The financial reserves accumulated in times of prosperity (more than US$162 billion in the stabilisation funds and nearly US$598 billion in the currency and gold reserve) alleviated the negative impact of the crisis, although this failed to prevent the deep declines in macroeconomic indicators.
The real threat posed by militant Islam seems to be rather limited, and its roots lie outside Central Asia. This region is unlikely to become a key front of global jihad. Nevertheless, this does not guarantee peace and safety in Central Asia, as the Islamic threat remains an element of the geopolitical rivalry in the region – the ‘New Great Game’.
Russia’s actions so far have led to a kind of deadlock. Moscow has managed to stop NATO enlargement into the CIS area, persuade the USA not to deploy the missile shield in Poland and the Czech Republic, and avoid major consequences after the war with Georgia; nevertheless, the full implementation of its objectives remains unlikely.
The fraudulent parliamentary elections in April 2009, the violent demonstrations held by the opposition in Chisinau and the government’s brutal reaction, as well as the deadlock over the election of the president, revealed a systemic crisis of the Moldovan statehood.
On the fifth anniversary of the Orange Revolution and in the final period of the presidency of Viktor Yushchenko, who then embodied the hopes for state reform, a tentative assessment of the situation in Ukraine is appropriate. Did the revolutionary social upheaval bear revolutionary fruit? Have democratic mechanisms strengthened?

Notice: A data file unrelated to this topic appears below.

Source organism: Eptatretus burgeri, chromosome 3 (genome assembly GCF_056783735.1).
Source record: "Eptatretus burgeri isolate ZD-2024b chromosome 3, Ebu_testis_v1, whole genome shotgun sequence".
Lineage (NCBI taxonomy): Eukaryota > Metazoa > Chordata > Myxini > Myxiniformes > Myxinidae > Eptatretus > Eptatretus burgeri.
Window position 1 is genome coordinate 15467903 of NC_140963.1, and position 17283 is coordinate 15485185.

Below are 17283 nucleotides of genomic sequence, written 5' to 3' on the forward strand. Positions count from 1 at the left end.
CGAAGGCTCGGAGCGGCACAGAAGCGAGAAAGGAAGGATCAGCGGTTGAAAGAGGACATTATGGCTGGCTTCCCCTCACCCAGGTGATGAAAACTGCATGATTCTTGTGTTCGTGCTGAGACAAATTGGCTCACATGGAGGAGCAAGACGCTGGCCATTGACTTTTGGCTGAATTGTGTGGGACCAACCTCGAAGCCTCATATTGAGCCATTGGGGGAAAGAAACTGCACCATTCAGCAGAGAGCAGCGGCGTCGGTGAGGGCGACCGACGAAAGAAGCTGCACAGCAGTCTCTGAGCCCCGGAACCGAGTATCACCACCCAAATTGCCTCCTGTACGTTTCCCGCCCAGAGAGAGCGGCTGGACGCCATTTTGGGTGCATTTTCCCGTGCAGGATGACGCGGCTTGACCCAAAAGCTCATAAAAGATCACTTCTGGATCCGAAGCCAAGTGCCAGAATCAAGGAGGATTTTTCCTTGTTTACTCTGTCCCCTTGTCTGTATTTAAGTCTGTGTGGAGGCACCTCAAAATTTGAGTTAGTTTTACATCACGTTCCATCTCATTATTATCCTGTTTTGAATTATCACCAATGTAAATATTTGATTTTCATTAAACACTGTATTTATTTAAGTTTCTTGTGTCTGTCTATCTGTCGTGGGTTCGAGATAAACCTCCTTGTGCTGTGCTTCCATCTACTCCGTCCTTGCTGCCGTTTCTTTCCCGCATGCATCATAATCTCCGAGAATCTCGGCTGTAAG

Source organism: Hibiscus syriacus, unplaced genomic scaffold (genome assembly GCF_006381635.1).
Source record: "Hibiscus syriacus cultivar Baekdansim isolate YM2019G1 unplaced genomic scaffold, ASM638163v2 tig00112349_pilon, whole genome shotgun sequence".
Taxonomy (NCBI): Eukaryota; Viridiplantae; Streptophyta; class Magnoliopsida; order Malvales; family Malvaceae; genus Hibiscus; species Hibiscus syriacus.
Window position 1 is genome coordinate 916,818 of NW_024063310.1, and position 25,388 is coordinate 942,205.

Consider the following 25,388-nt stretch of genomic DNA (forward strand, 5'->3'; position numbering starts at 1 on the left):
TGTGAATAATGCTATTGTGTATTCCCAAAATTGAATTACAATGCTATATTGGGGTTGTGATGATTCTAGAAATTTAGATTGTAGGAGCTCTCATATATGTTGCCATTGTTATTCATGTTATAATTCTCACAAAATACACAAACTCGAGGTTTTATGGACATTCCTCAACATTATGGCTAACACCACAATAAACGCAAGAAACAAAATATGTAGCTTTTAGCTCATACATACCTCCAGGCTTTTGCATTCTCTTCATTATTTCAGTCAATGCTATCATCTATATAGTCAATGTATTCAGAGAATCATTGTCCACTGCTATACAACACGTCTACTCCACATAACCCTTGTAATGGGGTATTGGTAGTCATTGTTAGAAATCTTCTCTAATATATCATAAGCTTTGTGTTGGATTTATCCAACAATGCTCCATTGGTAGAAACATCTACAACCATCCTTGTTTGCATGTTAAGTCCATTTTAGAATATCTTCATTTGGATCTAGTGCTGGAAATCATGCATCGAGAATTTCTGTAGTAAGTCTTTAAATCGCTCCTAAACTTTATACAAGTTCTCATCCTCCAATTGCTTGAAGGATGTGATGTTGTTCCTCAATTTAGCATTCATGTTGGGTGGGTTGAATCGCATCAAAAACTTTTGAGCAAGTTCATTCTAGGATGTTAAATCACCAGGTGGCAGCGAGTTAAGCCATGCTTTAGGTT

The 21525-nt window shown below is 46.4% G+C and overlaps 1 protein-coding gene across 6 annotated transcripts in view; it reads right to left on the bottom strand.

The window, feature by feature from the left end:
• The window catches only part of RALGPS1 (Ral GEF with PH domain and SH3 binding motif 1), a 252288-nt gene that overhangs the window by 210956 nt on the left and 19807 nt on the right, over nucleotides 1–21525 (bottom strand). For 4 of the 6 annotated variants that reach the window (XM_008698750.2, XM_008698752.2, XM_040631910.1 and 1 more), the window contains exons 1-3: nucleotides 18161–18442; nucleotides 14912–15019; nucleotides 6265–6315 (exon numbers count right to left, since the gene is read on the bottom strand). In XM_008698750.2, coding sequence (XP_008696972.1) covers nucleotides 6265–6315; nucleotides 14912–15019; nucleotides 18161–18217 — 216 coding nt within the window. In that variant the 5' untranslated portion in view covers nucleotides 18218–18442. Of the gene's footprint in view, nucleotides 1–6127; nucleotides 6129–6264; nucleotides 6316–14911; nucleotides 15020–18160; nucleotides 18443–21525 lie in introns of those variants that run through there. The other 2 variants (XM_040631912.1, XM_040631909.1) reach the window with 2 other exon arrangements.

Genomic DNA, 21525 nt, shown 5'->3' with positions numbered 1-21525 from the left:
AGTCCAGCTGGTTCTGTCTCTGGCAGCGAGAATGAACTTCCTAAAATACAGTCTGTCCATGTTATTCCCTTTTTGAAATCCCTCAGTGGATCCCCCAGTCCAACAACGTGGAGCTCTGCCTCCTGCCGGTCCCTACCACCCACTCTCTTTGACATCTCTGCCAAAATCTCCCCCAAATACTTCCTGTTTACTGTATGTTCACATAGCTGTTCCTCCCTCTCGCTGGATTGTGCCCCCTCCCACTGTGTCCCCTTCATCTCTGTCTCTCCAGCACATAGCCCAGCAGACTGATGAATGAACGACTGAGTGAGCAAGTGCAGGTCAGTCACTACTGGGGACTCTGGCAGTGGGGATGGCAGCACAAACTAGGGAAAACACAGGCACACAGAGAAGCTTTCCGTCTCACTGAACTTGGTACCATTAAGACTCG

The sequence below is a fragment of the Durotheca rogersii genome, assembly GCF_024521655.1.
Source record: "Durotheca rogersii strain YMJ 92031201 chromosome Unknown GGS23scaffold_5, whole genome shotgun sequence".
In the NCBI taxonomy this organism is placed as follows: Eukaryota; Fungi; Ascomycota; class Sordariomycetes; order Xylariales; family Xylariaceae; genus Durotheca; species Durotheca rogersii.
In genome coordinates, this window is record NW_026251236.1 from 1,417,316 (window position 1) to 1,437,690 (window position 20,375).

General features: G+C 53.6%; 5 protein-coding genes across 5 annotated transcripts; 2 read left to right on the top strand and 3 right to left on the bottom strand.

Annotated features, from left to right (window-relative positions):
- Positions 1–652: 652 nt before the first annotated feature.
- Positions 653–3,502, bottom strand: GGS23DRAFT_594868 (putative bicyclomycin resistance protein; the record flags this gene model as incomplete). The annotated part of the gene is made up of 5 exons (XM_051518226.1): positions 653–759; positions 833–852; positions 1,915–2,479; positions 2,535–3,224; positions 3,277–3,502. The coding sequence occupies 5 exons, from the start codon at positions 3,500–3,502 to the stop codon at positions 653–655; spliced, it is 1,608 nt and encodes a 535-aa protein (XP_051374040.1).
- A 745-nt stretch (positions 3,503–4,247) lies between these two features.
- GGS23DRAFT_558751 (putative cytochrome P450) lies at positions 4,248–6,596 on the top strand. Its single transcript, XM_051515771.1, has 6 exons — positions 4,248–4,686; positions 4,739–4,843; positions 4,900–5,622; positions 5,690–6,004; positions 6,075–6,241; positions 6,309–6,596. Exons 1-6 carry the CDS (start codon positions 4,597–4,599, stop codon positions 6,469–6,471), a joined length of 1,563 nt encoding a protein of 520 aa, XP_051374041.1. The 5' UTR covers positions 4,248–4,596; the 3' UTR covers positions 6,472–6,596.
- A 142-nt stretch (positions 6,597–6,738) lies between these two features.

Less demand for gas and the need to reduce production are also having a positive impact – the Russian company is likely to avoid the difficulties in meeting all of its export commitments which, only a year or so ago, it was expected to experience.
Even though the economic crisis proved harmful to the Russian economy and people's living standards, it has nonetheless failed to make the elite revise its policy. Despite some problems, the government has managed to sustain economic and political stability, thanks to the reserves it amassed in the times of prosperity...
A new form of 'transformational crisis' has been observed in Bosnia and Herzegovina since at least 2005. Politicians representing the three major ethno-political communities (Bosnians, Croats and Serbs) have successively been raising disputes and have employed various political tools to preserve the conflicts instead of resolving them.
Important changes have occurred in recent years in the attitude of a majority of the German elite towards the history of the 20th century and the political identity built on collective memory. Until recently, the sense of guilt for the crimes of the Third Reich and the obligation to remember were prevalent.